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Thier First Prom



 Okla. School Finally Gets Prom

 Renee Ruble- Associated Press Writer

WELEETKA, Okla. (AP) - It had never happened at Graham High School: The gym lights went off. Students hurried to the floor's edge. A strobe light started and parents cheered.

The first dance in the school's 85-year history was under way. 

``We have a new millennium and a new tradition!'' the disc jockey yelled. 

And with that, the first song began - ``Footloose'' from the 1984 movie about teen-agers rebelling against a small town's ban on dancing.

Slowly, they walked out onto the floor, a few barefoot girls at a time. A pair of boys slid across the floor. Other couples began to bounce.

Seventeen-year-old Melissa Puckett waits for her date Aaron "Junior" Walker and his mother, Mary Walker, to put on her corsage Friday, April 7, 2000 in Weleetka, Okla. Walker was Puckett's date to the first Graham High School prom ending an 85 year dancing ban at the High School. (AP Photo/Mike Simons) It wasn't just the students' inaugural dance. It was also a first for many of the parents and faculty watching, those who graduated from Graham in years past without ever a fox-trot or twist, disco or moonwalk.

``I have never been to a dance in my life. I don't even know how to dance,'' said Debbie Puckett, class of 1971, whose daughter, Melissa, helped organize the event.

``I'm about as excited as the kids. I'm finally getting my prom.'' 

Through 14 presidents, generation after generation had mistakenly believed the deed for the land on which the school stands contained a ban on dancing. No one really knew for sure why dancing was banned, but no one really questioned it.

Until this year. 

Melissa Puckett, 17, watches for her prom date Friday, April 7, 2000, in Weleetka, Okla. Graham High School in rural Weleetka, Okla., is scheduled to have its first prom Friday night marking the end of an 85-year ban on dancing. (AP Photo/ Mike Simons) Melissa, a junior, and two friends circulated a prom petition, which the entire 60-student body signed. Faculty and local clergy approved, and Graham Superintendent Dusty Chancey even located the original deed - there was no ban after all.

``It's been prom crazy since,'' Melissa said Friday. 

Just like any prom, there were still the occasional mishaps - a date showing up late, the stiffness of new shoes, trying to put on jewelry with new long fingernails. And the frustrations of a bad hair day.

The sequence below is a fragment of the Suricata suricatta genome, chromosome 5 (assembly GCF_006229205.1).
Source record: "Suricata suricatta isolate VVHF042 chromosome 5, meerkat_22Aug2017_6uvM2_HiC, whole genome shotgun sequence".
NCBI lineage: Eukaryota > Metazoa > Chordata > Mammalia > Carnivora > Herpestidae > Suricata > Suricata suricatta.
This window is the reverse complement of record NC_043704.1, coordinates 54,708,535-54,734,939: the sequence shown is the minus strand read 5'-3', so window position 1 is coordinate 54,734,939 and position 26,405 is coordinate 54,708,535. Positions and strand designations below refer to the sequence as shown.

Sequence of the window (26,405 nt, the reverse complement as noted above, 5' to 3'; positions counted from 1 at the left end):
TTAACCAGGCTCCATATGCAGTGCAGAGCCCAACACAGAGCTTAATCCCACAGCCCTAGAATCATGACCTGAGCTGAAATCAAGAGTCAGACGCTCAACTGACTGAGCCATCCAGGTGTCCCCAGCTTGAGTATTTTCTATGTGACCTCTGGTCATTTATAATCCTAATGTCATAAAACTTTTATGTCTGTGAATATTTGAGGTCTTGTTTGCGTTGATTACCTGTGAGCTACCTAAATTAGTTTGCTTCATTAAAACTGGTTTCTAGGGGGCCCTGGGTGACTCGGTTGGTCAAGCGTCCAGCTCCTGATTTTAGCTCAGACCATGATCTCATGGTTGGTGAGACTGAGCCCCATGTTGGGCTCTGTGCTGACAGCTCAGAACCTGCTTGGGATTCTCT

In the end, it all came together just like the prom's theme, ``A Dream for Us.'' 

``You don't look like Melanie. No really,'' junior Jesse Vansant, dressed in a black tux, complimented Melanie Puckett, Melissa's younger sister.

Johnathan Smith, 19, waits for his prom date Friday, April 7, 2000 in Weleetka, Okla. Smith and his date were attending the first prom ever at Graham High School marking the end of an 85-year ban on dancing at the high school. (AP Photo/Mike Simons) ``Well, you look nice too,'' the girl replied, holding Vansant's chin as she looked him over. 

The barn-shaped gym was dressed for the occasion, with more than 100 yards of gossamer, 100 spray-painted stars, and 20 strips of lights dangling over the basketball court.

Students took dance lessons, traveled miles to the nearest town for flowers and made sure the pickup trucks were shiny before they arrived to the school, which is surrounded by a corn field and a prairie.

Seventeen-year-old Cheryl Smith puts make-up on in preparation for Graham High School's first prom Friday, April 7, 2000, in Weleetka, Okla. The prom ends an 85-year ban on dancing. (AP Photo/ Mike Simons) The high school, about an hour from Tulsa and 10 minutes from the nearest town, is known for its basketball, 4-H and Future Homemakers of America, said Principal Alfred Gaches, who also teaches history and coaches girls basketball.

About 10 years ago, some parents rented a room at a hotel in another town and had a small gathering with dancing. But it wasn't a prom for the whole school. Last year, students held a bonfire party in place of a prom but there was no dancing.

All but one of Graham's 25 juniors and seniors signed up for Friday's dance. Their dates had to be a high school graduate or enrolled in high school.

Kynda Baker, 17, gave up her usual baggy pants and T-shirt for a $260 hunter green dress, 3-inch heels, makeup and tiny clips for her blonde hair.

It was only minutes into the first song before she bounced out on the floor, swinging in circles with a friend.

Nearby, 17-year-old Mike Gray slid across the floor in his rented black slacks. 

``Slow music, I'm a good dancer. But fast music, that's a little tricky,'' the junior said. ``It may not look good, but it'll be me out there.''

But now he has a chance to practice. 

``Oh, next year?'' he said. ``I'll be back.'' 

Copyright 2000 Associated Press. All rights reserved. This material may not be published, broadcast, rewritten, or redistributed.


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